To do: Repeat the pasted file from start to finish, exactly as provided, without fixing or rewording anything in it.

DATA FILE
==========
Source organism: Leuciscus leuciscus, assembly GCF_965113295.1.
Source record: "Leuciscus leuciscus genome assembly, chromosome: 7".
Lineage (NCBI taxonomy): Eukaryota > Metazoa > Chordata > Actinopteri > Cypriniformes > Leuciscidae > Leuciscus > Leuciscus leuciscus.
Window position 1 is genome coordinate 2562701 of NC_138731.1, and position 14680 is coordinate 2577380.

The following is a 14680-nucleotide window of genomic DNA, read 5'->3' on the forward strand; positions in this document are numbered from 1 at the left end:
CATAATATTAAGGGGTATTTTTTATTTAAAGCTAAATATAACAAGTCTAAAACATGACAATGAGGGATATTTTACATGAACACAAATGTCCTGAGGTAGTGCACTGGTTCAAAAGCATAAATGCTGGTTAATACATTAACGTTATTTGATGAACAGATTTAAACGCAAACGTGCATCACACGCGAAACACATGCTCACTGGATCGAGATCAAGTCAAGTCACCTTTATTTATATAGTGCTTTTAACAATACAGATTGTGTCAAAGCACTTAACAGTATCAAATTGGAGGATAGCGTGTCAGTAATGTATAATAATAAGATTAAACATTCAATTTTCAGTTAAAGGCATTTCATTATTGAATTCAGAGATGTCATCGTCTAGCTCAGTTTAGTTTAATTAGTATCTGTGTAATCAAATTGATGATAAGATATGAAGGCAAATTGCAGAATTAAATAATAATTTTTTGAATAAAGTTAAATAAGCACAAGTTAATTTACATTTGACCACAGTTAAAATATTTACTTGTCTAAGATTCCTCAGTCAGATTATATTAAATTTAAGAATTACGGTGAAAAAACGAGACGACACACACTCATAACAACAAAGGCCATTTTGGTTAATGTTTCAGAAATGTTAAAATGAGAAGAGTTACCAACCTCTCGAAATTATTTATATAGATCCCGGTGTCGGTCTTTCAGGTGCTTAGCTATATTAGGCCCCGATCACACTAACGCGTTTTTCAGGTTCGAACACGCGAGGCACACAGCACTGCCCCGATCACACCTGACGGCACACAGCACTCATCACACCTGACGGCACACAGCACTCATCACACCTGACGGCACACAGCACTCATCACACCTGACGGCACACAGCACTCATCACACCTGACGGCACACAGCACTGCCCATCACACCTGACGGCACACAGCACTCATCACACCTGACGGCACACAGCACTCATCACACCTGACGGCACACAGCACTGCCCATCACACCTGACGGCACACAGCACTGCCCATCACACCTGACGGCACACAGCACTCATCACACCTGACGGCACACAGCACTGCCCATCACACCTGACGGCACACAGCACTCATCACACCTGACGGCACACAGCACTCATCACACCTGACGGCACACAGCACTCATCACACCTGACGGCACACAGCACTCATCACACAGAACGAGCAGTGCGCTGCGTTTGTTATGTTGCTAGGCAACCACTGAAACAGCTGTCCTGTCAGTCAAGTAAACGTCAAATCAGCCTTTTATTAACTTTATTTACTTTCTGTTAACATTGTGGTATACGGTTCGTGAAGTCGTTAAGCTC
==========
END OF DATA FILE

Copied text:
Source organism: Leuciscus leuciscus, assembly GCF_965113295.1.
Source record: "Leuciscus leuciscus genome assembly, chromosome: 7".
Lineage (NCBI taxonomy): Eukaryota > Metazoa > Chordata > Actinopteri > Cypriniformes > Leuciscidae > Leuciscus > Leuciscus leuciscus.
Window position 1 is genome coordinate 2562701 of NC_138731.1, and position 14680 is coordinate 2577380.

The following is a 14680-nucleotide window of genomic DNA, read 5'->3' on the forward strand; positions in this document are numbered from 1 at the left end:
CATAATATTAAGGGGTATTTTTTATTTAAAGCTAAATATAACAAGTCTAAAACATGACAATGAGGGATATTTTACATGAACACAAATGTCCTGAGGTAGTGCACTGGTTCAAAAGCATAAATGCTGGTTAATACATTAACGTTATTTGATGAACAGATTTAAACGCAAACGTGCATCACACGCGAAACACATGCTCACTGGATCGAGATCAAGTCAAGTCACCTTTATTTATATAGTGCTTTTAACAATACAGATTGTGTCAAAGCACTTAACAGTATCAAATTGGAGGATAGCGTGTCAGTAATGTATAATAATAAGATTAAACATTCAATTTTCAGTTAAAGGCATTTCATTATTGAATTCAGAGATGTCATCGTCTAGCTCAGTTTAGTTTAATTAGTATCTGTGTAATCAAATTGATGATAAGATATGAAGGCAAATTGCAGAATTAAATAATAATTTTTTGAATAAAGTTAAATAAGCACAAGTTAATTTACATTTGACCACAGTTAAAATATTTACTTGTCTAAGATTCCTCAGTCAGATTATATTAAATTTAAGAATTACGGTGAAAAAACGAGACGACACACACTCATAACAACAAAGGCCATTTTGGTTAATGTTTCAGAAATGTTAAAATGAGAAGAGTTACCAACCTCTCGAAATTATTTATATAGATCCCGGTGTCGGTCTTTCAGGTGCTTAGCTATATTAGGCCCCGATCACACTAACGCGTTTTTCAGGTTCGAACACGCGAGGCACACAGCACTGCCCCGATCACACCTGACGGCACACAGCACTCATCACACCTGACGGCACACAGCACTCATCACACCTGACGGCACACAGCACTCATCACACCTGACGGCACACAGCACTCATCACACCTGACGGCACACAGCACTGCCCATCACACCTGACGGCACACAGCACTCATCACACCTGACGGCACACAGCACTCATCACACCTGACGGCACACAGCACTGCCCATCACACCTGACGGCACACAGCACTGCCCATCACACCTGACGGCACACAGCACTCATCACACCTGACGGCACACAGCACTGCCCATCACACCTGACGGCACACAGCACTCATCACACCTGACGGCACACAGCACTCATCACACCTGACGGCACACAGCACTCATCACACCTGACGGCACACAGCACTCATCACACAGAACGAGCAGTGCGCTGCGTTTGTTATGTTGCTAGGCAACCACTGAAACAGCTGTCCTGTCAGTCAAGTAAACGTCAAATCAGCCTTTTATTAACTTTATTTACTTTCTGTTAACATTGTGGTATACGGTTCGTGAAGTCGTTAAGCTC